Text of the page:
4. Jonatan Pinkse & Ans Kolk, 2012. "Addressing the climate change sustainable development nexus: the role of multi-stakeholder partnerships," Grenoble Ecole de Management (Post-Print) hal-00707337, HAL.
    5. Zhang, Kevin Honglin, 2014. "How does foreign direct investment affect industrial competitiveness? Evidence from China," China Economic Review, Elsevier, vol. 30(C), pages 530-539.
    6. Ans Kolk & Jonatan Pinkse, 2008. "A perspective on multinational enterprises and climate change: Learning from “an inconvenient truth”?," Journal of International Business Studies, Palgrave Macmillan;Academy of International Business, vol. 39(8), pages 1359-1378, December.
    7. Barry Smit & Ian Burton & Richard Klein & J. Wandel, 2000. "An Anatomy of Adaptation to Climate Change and Variability," Climatic Change, Springer, vol. 45(1), pages 223-251, April.
    8. Ian Lienert, 2009. "Where Does the Public Sector End and the Private Sector Begin?," IMF Working Papers 09/122, International Monetary Fund.
    9. Evan Mills, 2009. "A Global Review of Insurance Industry Responses to Climate Change," The Geneva Papers on Risk and Insurance - Issues and Practice, Palgrave Macmillan;The Geneva Association, vol. 34(3), pages 323-359, July.
    10. Jeremy Galbreath, 2011. "To What Extent is Business Responding to Climate Change? Evidence from a Global Wine Producer," Journal of Business Ethics, Springer, vol. 104(3), pages 421-432, December.
    Full references (including those not matched with items on IDEAS)

    More about this item

    NEP fields

    This paper has been announced in the following NEP Reports:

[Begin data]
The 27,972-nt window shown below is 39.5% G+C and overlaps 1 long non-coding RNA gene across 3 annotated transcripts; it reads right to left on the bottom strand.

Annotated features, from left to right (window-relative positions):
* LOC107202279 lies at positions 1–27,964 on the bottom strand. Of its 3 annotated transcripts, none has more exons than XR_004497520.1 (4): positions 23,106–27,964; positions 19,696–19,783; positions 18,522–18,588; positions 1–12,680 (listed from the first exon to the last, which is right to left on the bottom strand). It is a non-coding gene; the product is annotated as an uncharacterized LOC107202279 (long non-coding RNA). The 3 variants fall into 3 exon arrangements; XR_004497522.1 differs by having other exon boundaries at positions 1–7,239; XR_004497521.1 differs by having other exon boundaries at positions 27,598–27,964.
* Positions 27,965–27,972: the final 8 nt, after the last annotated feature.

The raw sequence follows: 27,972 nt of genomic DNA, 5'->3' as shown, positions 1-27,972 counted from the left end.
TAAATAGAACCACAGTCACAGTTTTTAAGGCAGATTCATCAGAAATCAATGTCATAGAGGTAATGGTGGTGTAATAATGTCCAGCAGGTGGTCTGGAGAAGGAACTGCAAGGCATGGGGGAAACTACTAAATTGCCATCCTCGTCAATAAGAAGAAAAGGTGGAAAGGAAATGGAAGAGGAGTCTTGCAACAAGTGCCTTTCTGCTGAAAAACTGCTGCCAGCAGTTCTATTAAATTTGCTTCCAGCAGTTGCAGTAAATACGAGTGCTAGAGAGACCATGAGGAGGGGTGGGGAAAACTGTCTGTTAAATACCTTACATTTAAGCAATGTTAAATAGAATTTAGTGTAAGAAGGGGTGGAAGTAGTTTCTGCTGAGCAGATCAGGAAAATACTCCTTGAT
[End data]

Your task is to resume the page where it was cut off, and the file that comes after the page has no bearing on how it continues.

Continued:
Statistics

    Access and download statistics

    Corrections

    All material on this site has been provided by the respective publishers and authors. You can help correct errors and omissions. When requesting a correction, please mention this item's handle: RePEc:lsg:lsgwps:wp183. See general information about how to correct material in RePEc.

    For technical questions regarding this item, or to correct its authors, title, abstract, bibliographic or download information, contact: (The GRI Administration). General contact details of provider: http://edirc.repec.org/data/grlseuk.html .

    If you have authored this item and are not yet registered with RePEc, we encourage you to do it here. This allows to link your profile to this item. It also allows you to accept potential citations to this item that we are uncertain about.

    If CitEc recognized a reference but did not link an item in RePEc to it, you can help with this form .

    If you know of missing items citing this one, you can help us creating those links by adding the relevant references in the same way as above, for each refering item. If you are a registered author of this item, you may also want to check the "citations" tab in your RePEc Author Service profile, as there may be some citations waiting for confirmation.

    Please note that corrections may take a couple of weeks to filter through the various RePEc services.

    IDEAS is a RePEc service hosted by the Research Division of the Federal Reserve Bank of St. Louis . RePEc uses bibliographic data supplied by the respective publishers.